Iowa was also awarded an Employment First State Mentoring Leadership Project (EFSMLP) from the U.S. Department of Labor’s Office of Disability Employment Policy (ODEP) which had similar goals and objectives related to increasing employment services, provider capacity and employment services redesign. IVRS was the lead agency for that project. EFSLMP and ICIE leadership engaged in early planning to determine how to eliminate duplication and use resources collaboratively to meet mutual objectives of the two projects. Shared leadership emerged as a key strategy as members of the EFSMLP project team were on the Coalition, and Coalition Core Team members served on the EFSMLP team. The ICIE project originally planned to implement three pilot projects with CRPs. However, through a joint effort, the number of pilots increased to six. The availability of Subject Matter Experts (SMEs) through EFSMLP expanded the opportunities for training and technical assistance offered to the CRPs engaged in the pilots and, eventually, to a larger group of providers interested in transforming their services and programs to be more community-based.

3.3Informing employment services redesign

The strength of Iowa’s approach to redesigning employment services was the strong cross-agency and stakeholder collaboration. The collective leadership of the EFSMLP, ICIE, and SELN efforts and the commitment of each project’s leadership to work together to leverage knowledge, resources, and strategies without duplicating efforts made each project stronger and led to greater overall outcomes for the state.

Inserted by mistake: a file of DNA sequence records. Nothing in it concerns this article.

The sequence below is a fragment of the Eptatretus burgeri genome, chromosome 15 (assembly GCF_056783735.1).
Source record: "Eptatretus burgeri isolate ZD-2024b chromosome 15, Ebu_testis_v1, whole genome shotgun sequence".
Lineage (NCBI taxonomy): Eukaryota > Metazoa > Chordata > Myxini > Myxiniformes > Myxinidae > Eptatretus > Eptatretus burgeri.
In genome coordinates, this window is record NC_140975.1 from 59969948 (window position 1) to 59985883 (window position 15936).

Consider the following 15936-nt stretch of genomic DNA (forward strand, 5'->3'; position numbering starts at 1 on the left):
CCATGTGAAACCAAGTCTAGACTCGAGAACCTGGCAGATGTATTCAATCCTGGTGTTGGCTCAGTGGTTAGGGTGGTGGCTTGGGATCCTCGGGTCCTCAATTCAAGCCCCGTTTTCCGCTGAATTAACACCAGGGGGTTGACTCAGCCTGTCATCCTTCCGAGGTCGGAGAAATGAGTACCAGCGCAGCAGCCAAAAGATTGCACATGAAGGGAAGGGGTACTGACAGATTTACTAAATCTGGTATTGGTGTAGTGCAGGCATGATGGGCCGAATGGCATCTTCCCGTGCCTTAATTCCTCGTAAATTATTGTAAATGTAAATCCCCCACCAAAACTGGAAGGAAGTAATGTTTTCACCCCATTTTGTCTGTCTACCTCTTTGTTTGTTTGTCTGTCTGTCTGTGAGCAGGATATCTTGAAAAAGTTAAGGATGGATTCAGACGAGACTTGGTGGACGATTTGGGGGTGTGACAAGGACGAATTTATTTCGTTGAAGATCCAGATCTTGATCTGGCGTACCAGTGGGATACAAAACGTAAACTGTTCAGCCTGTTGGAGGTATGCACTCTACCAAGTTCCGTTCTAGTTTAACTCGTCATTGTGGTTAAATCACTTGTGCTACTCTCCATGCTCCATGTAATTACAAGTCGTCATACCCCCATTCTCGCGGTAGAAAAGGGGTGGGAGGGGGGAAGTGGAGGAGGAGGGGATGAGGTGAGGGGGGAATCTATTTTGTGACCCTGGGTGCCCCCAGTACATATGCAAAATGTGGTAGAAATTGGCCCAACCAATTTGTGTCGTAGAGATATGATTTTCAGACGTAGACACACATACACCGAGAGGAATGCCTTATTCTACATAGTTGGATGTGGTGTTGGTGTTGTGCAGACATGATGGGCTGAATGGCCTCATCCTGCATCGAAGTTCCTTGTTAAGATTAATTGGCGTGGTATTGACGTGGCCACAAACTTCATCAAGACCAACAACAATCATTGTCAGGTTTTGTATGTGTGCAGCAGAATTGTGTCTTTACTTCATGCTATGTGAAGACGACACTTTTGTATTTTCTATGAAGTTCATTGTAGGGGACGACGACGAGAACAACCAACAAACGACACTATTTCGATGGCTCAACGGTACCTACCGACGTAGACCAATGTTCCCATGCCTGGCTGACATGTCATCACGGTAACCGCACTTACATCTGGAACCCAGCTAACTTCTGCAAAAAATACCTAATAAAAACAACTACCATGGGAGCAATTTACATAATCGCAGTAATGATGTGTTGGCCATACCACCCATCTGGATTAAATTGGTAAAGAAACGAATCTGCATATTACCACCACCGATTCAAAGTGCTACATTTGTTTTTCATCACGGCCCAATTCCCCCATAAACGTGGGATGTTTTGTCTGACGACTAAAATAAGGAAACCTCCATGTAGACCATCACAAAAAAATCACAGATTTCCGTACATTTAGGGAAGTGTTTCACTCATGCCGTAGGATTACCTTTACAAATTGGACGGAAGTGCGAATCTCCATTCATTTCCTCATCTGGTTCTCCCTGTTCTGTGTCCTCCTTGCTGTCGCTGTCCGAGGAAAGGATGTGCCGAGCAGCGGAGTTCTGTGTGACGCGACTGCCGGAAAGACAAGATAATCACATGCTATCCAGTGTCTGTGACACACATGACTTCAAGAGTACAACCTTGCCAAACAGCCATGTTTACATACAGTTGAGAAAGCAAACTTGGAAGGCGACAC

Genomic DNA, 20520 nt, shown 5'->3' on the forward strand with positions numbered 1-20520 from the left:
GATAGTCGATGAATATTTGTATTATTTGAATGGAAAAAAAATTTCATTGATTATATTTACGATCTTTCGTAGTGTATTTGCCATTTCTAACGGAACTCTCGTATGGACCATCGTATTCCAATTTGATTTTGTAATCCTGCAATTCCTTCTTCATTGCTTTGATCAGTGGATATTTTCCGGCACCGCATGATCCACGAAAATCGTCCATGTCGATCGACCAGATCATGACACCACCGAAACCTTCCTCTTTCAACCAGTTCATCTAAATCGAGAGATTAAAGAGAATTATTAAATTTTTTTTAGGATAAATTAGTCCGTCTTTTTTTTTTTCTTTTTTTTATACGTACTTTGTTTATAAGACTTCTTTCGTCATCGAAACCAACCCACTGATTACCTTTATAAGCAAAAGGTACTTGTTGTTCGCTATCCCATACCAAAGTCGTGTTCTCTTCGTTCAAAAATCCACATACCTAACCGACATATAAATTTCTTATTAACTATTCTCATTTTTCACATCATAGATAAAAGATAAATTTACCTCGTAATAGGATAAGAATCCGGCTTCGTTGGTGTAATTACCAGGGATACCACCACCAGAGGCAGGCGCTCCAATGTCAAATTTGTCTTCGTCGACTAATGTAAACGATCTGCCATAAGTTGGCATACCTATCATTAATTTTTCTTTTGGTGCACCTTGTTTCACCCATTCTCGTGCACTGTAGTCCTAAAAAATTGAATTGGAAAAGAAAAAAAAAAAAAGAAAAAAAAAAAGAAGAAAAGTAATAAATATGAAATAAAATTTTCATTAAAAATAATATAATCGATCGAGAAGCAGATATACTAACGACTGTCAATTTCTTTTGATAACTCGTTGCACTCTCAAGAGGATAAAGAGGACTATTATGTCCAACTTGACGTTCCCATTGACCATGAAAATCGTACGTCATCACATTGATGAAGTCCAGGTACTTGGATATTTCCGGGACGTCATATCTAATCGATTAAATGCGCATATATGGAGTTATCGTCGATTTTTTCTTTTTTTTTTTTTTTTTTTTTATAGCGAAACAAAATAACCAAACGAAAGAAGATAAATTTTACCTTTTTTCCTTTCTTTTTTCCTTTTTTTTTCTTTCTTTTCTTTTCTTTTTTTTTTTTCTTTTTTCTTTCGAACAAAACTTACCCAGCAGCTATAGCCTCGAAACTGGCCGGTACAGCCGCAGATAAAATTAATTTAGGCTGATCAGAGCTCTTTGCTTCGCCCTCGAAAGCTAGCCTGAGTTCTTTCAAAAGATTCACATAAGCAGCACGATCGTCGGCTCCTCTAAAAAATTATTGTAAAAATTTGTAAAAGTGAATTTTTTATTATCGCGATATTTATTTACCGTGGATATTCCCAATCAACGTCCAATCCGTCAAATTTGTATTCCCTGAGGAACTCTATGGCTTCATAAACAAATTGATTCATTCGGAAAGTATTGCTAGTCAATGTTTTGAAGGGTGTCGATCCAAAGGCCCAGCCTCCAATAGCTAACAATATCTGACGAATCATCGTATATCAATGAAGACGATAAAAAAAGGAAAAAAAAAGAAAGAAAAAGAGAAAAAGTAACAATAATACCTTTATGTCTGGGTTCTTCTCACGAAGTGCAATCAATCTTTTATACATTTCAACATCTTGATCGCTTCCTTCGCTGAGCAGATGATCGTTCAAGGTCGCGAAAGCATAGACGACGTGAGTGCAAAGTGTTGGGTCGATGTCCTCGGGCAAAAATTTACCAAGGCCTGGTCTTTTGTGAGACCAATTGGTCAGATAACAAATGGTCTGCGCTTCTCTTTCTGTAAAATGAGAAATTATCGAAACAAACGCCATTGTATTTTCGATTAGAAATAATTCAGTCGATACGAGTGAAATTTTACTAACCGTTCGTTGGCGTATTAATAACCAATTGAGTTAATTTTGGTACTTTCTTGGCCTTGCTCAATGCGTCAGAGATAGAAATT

In 2013, the Department of Human Services entered into a stakeholder engagement process with prevocational and supported employment stakeholders to redesign the HCBS Prevocational and Supported Employment services. This Employment Services Redesign was intended to bring HCBS prevocational and employment services into compliance with the definitions and service structure provided by the Centers for Medicare and Medicaid Services (CMS) in their 2011 bulletin and the 2015 1915(c) Technical Guide. The ICIE contribution to this effort began with its commitment to share resources with EFSMLP to increase the number of community rehabilitation provider pilot sites from three to six. The purpose of the pilots was to increase the capacity of providers to prepare, place and support individuals with intellectual and developmental disabilities (IDD) in integrated, community-based employment settings. The strategy used was to introduce customized employment as a best practice, begin to explore how to implement the components of the practice, and ask providers to collect implementation data. Each of the pilot sites was asked to identify people with IDD who had previously been deemed “unemployable” to be the targets for customized employment services. Site staff then participated in a three-day workshop and received coaching from an EFLMP subject matter expert (SME). Pilot sites also had individualized monthly conference calls and site visits with the SME for on-going training and technical assistance.